The Seasonality Thermostat: Female Reproductive Synchrony and Male Behavior in Monkeys, Neanderthals, and Modern Humans


Power, C., Sommer, Volker and Watts, Ian 2013. The Seasonality Thermostat: Female Reproductive Synchrony and Male Behavior in Monkeys, Neanderthals, and Modern Humans. PaleoAnthropology. 2013, pp. 33-60.
AuthorsPower, C., Sommer, Volker and Watts, Ian

Reproductive synchrony or desynchrony of primate females influences number and fitness of males in mating
systems. Langur monkey populations provide a natural ex
periment for observing alternative female strategies of
confusing or concentrating paternity. Where females escape seasonal reproductive constraints, they desynchro
nize fertility and show visible cues (menstruation), enabling single males to monopolize matings. This increases
female fitness by reducing food competition. Where langurs are seasonally constrained, females conceal fertility,
confusing paternity and reducing infanticide. These case studies illuminate how hominin females could increase
male numbers and investment. Fitness payoffs to male investors will be affected by degree of reproductive sea
sonal constraint, and by females either concealing or confusing menstrual cues of imminent fertility. Among
ancestors of modern humans and Neanderthals these strategies diverged. Under pressure of encephalization,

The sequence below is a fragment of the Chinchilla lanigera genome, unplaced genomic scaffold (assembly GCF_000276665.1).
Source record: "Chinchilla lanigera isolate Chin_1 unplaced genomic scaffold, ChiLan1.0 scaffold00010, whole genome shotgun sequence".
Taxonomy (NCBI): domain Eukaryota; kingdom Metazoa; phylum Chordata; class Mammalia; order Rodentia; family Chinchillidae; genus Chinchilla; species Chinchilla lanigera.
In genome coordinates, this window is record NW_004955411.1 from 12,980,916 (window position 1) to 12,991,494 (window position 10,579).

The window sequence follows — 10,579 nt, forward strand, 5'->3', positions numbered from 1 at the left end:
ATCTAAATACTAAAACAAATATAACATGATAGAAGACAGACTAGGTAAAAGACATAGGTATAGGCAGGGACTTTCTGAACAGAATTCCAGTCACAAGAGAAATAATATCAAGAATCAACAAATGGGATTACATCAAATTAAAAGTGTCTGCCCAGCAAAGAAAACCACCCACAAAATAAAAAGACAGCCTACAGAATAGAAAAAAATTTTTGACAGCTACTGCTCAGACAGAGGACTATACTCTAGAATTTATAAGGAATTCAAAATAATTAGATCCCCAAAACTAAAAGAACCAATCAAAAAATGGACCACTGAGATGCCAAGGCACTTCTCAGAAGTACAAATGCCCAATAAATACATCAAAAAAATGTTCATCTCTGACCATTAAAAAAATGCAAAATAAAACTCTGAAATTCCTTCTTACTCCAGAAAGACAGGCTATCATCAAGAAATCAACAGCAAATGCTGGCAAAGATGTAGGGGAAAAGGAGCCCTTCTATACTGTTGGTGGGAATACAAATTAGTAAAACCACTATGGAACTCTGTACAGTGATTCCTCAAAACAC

modern human female ancestors, less seasonally constrained, pursued a strategy of cosmeticization of menstrual
signals. This Female Cosmetic Coalitions model accounts for the African Middle Stone Age record of pigment use.
Among Neanderthals, strategies alternated. Severe seasonality during glacial cycles tied Neanderthal males into
pair-bonds, suppressing cosmetic signaling. Only during interglacials when seasonality relaxed would Neander
thal females require blood-red cosmetics. Our Seasonality Thermostat model explains why European ochre use
correlates with climate through the Middle to Late Pleistocene.

Keywordsreproductive synchrony
Journal citation2013, pp. 33-60
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Publication dates
PrintJul 2013
Publication process dates
Deposited17 Jul 2013
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